Iain Dale is Presenter of LBC Drive, Managing Director of Biteback Publishing, a columnist and broadcaster and a former Conservative Parliamentary candidate.

I write this in the aftermath of the horror at Grenfell Tower in West London and I am fully aware that picking apart a reshuffle, after so many people have tragically died, makes the ‘game of politics’ seem petty. But writing about politics is what I do, so here goes.

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I don’t think I have experienced a reshuffle of which I’ve thought afterwards: “yup, that was a good one”. Timeservers remain in government while talented ministers are inexplicably sacked.  This reshuffle was no different. There seems to be little long-term planning; little thought of career development, and little appointment based on expertise.

Appointments of Ministers below Cabinet level are generally shaped by the Chief Whip, with less involvement from the Prime Minister. Her new chief of staff, Gavin Barwell, will have been involved too.

And the one theme that runs through this reshuffle at Minister of State and Parliamentary Under Secretary of State level is the advance of Remain-supporting Tory MPs.  It’s as if last year’s EU referendum had never happened. Many are wondering whether the new First Secretary of State, the arch-Remain supporting Damian Green, has also been wielding some reshuffle influence.

So here’s the list as I write of 13 new Ministers or retreads (including recent whips) who supported Remain:

  • Mark Field
  • Jackie Doyle-Price
  • Steve Brine
  • Claire Perry
  • Alok Sharma
  • John Glen
  • Alistair Burt
  • Michael Ellis
  • Chloe Smith
  • Mel Stride
  • Steve Barclay
  • Anne Milton
  • Guy Opperman

I can find only three new entrants to the government who supported Brexit…

  • Steve Baker
  • Jake Berry
  • Martin Callanan.

Thirteen to three: draw your own conclusions.  Furthermore, Leavesupporting ministers Andrew Percy and Robert Syms have left the government.  The question is whether Williamson has done all this deliberately off his own bat, or whether it’s due to orders from Number Ten. I’m afraid that I can offer no answer, but it doesn’t bode well for those of us who continue to believe that Brexit must mean Brexit.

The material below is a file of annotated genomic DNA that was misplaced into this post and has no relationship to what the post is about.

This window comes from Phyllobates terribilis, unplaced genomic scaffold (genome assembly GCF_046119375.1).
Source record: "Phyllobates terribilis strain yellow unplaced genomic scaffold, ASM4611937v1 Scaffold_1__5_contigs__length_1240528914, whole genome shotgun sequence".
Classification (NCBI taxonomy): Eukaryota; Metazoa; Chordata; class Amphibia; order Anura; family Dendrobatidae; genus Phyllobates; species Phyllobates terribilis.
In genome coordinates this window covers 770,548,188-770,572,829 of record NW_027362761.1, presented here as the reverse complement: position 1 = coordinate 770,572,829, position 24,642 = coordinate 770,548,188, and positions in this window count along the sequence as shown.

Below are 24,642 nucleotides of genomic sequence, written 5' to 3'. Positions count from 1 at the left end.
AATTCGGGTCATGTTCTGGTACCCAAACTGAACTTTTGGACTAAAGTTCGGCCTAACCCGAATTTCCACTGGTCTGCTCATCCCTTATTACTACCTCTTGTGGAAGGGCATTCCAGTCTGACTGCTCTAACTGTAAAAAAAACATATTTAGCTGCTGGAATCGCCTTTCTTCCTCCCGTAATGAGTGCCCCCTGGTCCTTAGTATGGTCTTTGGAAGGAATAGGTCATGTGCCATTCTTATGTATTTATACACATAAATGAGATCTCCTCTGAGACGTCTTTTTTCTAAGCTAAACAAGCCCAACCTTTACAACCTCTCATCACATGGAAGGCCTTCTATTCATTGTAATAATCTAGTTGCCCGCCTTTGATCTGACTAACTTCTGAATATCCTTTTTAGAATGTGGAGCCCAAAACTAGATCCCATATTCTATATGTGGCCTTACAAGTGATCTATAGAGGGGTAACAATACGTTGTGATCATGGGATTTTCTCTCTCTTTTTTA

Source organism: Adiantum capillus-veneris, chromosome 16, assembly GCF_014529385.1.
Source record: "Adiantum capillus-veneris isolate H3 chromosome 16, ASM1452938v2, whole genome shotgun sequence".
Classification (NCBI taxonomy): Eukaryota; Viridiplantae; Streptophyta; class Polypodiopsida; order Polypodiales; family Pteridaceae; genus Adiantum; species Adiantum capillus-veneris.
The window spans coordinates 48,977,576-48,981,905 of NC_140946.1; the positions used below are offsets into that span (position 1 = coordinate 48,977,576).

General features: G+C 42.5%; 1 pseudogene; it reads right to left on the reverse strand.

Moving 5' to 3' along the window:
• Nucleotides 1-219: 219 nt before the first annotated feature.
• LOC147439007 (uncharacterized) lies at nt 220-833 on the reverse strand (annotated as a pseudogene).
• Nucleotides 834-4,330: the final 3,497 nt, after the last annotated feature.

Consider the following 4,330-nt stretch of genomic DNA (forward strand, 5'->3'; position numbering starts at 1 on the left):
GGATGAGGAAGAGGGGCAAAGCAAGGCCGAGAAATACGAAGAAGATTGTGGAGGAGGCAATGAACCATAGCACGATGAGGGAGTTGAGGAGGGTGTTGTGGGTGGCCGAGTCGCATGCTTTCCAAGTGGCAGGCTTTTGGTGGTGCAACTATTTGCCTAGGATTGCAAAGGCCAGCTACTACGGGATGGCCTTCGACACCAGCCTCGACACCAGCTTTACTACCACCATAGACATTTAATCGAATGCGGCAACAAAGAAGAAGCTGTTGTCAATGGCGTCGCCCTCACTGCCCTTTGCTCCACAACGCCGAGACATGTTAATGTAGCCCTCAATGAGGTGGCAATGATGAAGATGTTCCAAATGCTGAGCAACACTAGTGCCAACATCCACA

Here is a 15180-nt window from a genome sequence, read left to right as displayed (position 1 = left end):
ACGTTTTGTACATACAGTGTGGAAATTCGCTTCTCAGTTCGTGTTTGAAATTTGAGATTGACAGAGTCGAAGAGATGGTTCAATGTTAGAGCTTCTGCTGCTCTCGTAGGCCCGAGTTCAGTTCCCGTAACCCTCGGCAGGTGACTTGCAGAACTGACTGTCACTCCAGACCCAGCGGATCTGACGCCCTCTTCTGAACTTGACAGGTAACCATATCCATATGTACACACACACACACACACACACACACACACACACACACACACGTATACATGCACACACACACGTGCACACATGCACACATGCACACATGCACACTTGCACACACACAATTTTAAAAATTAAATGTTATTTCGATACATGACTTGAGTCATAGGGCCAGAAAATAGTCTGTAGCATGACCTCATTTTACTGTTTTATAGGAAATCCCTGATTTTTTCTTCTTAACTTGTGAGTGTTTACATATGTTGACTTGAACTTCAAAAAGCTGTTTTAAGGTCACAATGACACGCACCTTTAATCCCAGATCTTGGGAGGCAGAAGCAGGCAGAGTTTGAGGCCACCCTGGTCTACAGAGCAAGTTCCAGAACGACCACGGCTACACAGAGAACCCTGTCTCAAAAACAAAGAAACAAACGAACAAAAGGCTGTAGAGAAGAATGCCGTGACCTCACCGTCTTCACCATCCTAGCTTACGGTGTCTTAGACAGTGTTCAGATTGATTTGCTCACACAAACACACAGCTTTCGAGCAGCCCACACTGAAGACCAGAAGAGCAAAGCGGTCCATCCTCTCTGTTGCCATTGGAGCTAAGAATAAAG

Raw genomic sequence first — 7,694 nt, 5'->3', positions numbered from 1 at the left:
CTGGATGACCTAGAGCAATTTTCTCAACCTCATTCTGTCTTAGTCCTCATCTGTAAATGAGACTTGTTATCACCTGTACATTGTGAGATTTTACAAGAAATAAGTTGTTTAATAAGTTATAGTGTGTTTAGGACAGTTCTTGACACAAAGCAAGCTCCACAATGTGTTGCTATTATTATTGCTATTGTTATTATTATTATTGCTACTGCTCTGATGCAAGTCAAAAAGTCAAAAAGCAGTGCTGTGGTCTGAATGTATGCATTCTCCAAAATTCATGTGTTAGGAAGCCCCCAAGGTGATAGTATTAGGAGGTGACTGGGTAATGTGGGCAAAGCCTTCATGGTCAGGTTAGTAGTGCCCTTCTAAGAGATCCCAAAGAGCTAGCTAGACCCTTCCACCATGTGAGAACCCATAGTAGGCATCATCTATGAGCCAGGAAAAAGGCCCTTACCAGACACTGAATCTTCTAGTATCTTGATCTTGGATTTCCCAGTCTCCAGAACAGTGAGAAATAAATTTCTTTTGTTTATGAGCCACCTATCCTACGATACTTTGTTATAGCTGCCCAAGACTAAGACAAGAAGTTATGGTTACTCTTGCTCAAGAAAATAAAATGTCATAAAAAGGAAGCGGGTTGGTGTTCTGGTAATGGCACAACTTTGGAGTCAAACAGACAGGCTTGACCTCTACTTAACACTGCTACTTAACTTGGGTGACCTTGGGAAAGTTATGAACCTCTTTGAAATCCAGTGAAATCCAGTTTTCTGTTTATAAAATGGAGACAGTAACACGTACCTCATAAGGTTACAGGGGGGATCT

One of the most concerning aspects of the shuffle has been the defenestration of the Brexit Department. Just six days before the negotiations with the EU are to begin, David Davis was left with one junior minister, Robin Walker. Last weekend his Lords minister, George Bridges, resigned – apparently in part because he felt he couldn’t do his job any longer because of the obstruction of Number Ten.

And he did so even though two of the main obstructors had left their jobs. One report claimed that they wouldn’t even show him the draft Article 50 letter. He was in charge of preparing the Great Repeal Bill – one of the most complex pieces of legislation ever to be put before Parliament. He was a uniting force, and well thought of in the Lords.

Then on Tuesday, the Minister of State in the department – David Jones, the former Wales Secretary – was summarily fired. It’s been reported elsewhere that Davis was not consulted in advance, and that no reason was given – although the decision is thought to be related to a slightly disloyal comment Jones is said to have made over the weekend, in which where he emulated Rab Butler’s famous description of Sir Anthony Eden by describing May as “the strongest leader we have got at the moment.” Those last three words apparently did for him. How petty can you get? Jones had spent the last year building alliances in the foreign ministries of Europe, and had received praise for his Commons performances.